It has been ten years since the ground breaking performance of “The Vagina Monologues” that was staged at the Wyong Memorial Hall in 2007 and, next month, original cast member Rose Cooper is honouring the anniversary by bringing a new production of the show to the Central Coast. Performances will take place at The Rhythm Hut in Gosford on February 24th and 25th. An earlybird discount is available for tickets booked at https://cc365.com.au/tix/vagina before January 31st, and full details of the production and the V-Day movement are available from the VDAY CENTRAL COAST 2017 facebook page.
I was also a cast member in the 2007 production and, in fond memory of that show and eager anticipation of Rose’s new interpretation, I thought now might be a good time to reprint the review I wrote in response to my original experience of Eve Ensler’s phenomenal work:
THE VAGINA MONOLOGUES
A personal perspective, by Karen Ractliffe
Last weekend I was privileged to be a cast-member of a show the like of which the Central Coast has never seen before. On February 16th and 17th this year, the coast’s talented new director, Darlene Cole, made a little bit of history by bringing Eve Ensler’s “Vagina Monologues” to Wyong Memorial Hall. As I watched Darlene skilfully craft this show from inception to consummate performance, it was hard to believe she made her directorial debut less than a year ago. But, since Darlene’s first productions culled awards at theatre festivals on the Coast, in the Blue Mountains and at Canberra last year, no one doubted when she turned her creative vision to V-Day that the results would be memorable. And we were not disappointed; the show was a sell out success, with waiting lists for both nights even after extra seating had been provided. Proceeds from the show provided a figure in excess of $10,000 for women’s charities. Ten per cent of this will go to the international V-Day 2007 Spotlight Campaign, and the remainder will be divided between local women’s services: Northern Women’s Health Centre, Cantral Coast Domestic Violence Court Assistance Scheme, Elandra Women & Children’s Service, and Women’s Health Inter-Agency Group.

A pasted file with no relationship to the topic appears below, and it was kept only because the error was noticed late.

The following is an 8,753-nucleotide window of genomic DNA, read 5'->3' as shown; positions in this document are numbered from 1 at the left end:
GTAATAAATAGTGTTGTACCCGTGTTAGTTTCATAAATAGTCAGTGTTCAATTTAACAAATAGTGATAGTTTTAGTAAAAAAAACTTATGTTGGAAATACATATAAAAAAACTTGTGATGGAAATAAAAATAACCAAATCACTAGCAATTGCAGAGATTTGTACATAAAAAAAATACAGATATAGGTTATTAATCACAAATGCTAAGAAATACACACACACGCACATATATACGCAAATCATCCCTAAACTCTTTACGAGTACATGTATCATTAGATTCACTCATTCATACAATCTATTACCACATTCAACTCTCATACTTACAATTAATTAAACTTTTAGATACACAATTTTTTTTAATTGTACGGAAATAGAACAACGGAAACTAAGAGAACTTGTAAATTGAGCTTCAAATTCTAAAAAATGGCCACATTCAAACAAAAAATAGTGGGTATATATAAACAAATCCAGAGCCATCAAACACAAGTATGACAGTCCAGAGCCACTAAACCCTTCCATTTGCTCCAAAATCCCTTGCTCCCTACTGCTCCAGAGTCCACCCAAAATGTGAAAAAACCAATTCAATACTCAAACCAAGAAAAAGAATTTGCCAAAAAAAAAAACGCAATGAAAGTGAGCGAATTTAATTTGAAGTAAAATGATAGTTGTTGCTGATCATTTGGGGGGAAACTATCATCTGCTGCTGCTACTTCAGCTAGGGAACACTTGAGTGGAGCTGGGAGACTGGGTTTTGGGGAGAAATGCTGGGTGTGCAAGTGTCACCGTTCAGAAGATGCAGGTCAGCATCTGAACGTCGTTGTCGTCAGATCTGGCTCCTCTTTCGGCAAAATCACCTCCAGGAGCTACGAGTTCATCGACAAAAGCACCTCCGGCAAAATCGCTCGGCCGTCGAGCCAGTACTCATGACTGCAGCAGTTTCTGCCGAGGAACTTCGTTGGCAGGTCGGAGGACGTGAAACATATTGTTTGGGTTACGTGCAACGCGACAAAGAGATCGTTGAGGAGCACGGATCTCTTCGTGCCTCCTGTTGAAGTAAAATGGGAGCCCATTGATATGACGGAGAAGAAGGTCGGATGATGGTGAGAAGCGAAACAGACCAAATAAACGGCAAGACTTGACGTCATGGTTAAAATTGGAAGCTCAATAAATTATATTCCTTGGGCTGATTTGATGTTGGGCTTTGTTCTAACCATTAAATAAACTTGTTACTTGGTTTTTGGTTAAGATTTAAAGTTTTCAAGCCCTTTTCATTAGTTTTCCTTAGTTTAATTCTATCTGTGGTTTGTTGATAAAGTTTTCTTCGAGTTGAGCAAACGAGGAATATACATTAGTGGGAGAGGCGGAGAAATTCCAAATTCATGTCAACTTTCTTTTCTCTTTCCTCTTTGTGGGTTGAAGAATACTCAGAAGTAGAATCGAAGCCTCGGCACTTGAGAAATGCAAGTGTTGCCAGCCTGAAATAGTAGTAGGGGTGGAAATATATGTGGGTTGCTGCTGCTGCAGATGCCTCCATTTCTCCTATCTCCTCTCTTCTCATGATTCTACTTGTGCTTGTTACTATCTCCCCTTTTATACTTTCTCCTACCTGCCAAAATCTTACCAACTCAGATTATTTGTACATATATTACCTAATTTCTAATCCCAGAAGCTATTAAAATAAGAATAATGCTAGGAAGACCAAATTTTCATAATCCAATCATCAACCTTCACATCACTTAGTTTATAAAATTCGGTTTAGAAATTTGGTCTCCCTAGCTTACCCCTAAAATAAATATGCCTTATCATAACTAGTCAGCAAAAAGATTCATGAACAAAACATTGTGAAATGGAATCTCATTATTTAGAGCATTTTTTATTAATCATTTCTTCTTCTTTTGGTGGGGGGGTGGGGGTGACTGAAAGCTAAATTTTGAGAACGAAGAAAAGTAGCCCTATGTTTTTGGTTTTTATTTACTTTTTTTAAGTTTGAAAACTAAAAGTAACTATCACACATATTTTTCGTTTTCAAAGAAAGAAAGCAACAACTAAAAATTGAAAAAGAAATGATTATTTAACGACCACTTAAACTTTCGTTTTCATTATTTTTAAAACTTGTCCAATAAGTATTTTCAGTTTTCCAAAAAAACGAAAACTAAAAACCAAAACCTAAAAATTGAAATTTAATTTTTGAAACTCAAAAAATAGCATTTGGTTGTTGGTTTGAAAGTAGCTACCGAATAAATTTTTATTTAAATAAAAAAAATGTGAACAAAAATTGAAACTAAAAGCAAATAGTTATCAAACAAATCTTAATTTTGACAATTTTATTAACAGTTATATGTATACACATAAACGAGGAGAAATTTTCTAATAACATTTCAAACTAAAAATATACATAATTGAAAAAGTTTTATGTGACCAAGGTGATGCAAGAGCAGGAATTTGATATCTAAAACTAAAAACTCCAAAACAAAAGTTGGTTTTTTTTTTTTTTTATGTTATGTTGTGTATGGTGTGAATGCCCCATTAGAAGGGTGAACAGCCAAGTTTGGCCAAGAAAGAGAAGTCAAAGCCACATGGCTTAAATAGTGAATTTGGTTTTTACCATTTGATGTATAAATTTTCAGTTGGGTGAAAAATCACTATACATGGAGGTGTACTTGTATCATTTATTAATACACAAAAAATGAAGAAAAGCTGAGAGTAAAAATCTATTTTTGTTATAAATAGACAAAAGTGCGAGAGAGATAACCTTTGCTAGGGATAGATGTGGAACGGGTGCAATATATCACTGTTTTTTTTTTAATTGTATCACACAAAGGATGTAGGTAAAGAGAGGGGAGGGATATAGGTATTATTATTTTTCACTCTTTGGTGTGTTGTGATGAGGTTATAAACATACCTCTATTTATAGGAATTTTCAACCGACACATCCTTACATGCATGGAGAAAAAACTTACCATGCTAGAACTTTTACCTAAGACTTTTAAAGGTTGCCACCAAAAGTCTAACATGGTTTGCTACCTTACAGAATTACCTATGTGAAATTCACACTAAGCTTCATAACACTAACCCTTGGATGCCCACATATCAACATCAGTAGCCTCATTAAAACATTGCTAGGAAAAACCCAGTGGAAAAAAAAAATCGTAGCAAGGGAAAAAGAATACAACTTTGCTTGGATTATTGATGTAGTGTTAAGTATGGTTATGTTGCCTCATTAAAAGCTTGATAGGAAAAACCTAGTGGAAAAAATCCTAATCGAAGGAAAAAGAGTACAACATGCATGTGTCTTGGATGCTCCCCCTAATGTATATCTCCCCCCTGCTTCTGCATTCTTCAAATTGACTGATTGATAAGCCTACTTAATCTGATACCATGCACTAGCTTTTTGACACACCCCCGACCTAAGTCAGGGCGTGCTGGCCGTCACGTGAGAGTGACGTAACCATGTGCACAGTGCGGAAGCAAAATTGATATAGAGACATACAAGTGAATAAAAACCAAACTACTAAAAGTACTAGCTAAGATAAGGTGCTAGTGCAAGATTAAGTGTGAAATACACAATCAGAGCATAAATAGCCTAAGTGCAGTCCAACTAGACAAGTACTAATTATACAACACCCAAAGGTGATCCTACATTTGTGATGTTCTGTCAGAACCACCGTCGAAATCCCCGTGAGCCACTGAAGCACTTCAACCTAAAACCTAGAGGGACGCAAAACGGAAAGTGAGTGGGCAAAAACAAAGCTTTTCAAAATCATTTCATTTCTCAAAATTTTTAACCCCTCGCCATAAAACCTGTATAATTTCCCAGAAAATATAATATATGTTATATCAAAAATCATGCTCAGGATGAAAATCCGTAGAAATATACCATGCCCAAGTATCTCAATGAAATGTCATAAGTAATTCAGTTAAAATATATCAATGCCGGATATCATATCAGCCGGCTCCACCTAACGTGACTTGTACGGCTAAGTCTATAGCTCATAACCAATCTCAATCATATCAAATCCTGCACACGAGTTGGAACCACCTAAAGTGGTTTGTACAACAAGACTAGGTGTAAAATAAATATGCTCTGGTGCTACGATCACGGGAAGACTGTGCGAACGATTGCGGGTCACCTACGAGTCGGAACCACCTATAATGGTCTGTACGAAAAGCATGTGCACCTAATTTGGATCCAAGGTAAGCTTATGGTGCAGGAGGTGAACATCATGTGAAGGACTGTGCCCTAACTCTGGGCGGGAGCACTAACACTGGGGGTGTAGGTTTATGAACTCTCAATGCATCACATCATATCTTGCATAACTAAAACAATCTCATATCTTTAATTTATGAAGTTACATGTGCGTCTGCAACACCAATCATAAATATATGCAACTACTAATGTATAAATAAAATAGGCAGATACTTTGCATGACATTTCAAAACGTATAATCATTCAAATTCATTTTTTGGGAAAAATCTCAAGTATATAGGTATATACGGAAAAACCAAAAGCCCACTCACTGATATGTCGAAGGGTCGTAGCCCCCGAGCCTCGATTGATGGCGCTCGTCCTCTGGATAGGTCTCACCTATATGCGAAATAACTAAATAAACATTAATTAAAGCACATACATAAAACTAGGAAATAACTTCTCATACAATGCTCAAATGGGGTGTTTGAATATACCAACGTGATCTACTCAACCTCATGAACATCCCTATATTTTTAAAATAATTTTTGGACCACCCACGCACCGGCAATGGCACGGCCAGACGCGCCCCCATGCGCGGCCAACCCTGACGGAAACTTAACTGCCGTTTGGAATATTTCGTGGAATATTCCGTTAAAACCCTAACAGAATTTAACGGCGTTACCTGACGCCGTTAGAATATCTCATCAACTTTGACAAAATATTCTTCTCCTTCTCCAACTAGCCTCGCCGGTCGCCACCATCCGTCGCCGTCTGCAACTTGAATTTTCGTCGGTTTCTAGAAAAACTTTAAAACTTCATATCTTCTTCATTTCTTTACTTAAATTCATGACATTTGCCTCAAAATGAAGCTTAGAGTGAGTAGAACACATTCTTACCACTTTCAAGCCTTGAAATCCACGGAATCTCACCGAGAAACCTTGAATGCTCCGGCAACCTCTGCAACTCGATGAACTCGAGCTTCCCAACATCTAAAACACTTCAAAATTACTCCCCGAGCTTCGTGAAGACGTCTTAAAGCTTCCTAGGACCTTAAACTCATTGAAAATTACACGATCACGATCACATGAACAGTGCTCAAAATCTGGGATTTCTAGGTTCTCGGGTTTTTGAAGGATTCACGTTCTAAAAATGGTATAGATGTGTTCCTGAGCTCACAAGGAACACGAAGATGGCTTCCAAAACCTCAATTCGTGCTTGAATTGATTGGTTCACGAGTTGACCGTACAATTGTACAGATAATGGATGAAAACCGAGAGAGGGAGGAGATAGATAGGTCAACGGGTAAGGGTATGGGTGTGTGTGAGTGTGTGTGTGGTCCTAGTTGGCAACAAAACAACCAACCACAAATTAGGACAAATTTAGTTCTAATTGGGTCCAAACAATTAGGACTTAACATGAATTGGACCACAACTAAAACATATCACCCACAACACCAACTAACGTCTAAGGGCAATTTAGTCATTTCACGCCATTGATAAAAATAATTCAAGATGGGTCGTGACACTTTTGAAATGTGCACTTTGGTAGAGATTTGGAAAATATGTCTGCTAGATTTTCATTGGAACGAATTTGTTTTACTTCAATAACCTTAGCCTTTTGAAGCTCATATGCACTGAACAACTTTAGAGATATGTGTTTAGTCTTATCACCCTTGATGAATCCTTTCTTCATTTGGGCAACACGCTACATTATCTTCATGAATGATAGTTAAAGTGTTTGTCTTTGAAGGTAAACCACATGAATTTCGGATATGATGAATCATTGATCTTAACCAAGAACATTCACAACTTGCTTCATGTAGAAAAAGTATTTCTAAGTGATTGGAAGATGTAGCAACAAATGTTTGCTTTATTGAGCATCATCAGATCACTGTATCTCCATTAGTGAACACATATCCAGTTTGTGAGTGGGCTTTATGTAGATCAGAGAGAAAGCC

The show itself consisted of a number of monologues based on the experiences of women who attended Ensler’s vagina workshops in the US. These were presented – sometimes individually, sometimes in small groups – by a cast of sixteen diverse women introduced and guided by three show hosts with very different, yet complementary personalities: the deadpan and authoritative Christine Vale, the infectiously lively and enthusiastic Louise Sullivan, and the warm and charming Cheryl Wells. The monologues were harmonised and unified by something of a Greek Chorus involving the whole cast quoting remarks of women from the workshops.
Music and movement added another layer of significance. The show opened with the rich and powerful voice of Merin Graham singing “I’m a Woman: W O M A N” and was enriched throughout by the haunting harmonies of the all-female band “The Housework Can Wait”. The choreography of Francoise Angenieux added energy and grace to the group performances and chorus.
The monologues themselves embraced the experiences of women from a range of ages and backgrounds, and ran the gamut of emotions from disturbing and confronting, through moving and uplifting, to highly entertaining and hilarious.
In “The Flood”, Joan Dalgleish, the most mature cast-member, gave us the story of a 72 year old woman who was so traumatised by a humiliating incident on a first date that she was never able to form a close relationship with a man. She told the story with good humour and a natural sincerity that made it all the more real and poignant. At the other end of the age spectrum, a group of the younger women, led by the proud and defiant performance of Lyndsay Doyle, presented the poem in motion “My Short Skirt”.
The show had its darker side: we learned about the physical abuses and terror campaigns waged against the women of Eastern Europe and the Middle East. There were disturbing statistics: Christine Vale revealed that 20 to 70,000 women had been raped during the war in Yugoslavia as a systematic tactic of war. After this, Rosemary Parsons gave us the harrowing story of a young woman who had been repeatedly raped and tortured by soldiers in “My Vagina Was My Village”. We also learned that an estimated 45,000 women were indecently assaulted or sexually abused in New South Wales last year. Jo Stanley detailed the horrors of female genital mutilation. “Under the Burqa” another poem-in-motion performed by Elesa Grace, Melinda Stackman, and Lyndsay Doyle, brought tears to the eyes of some audience members.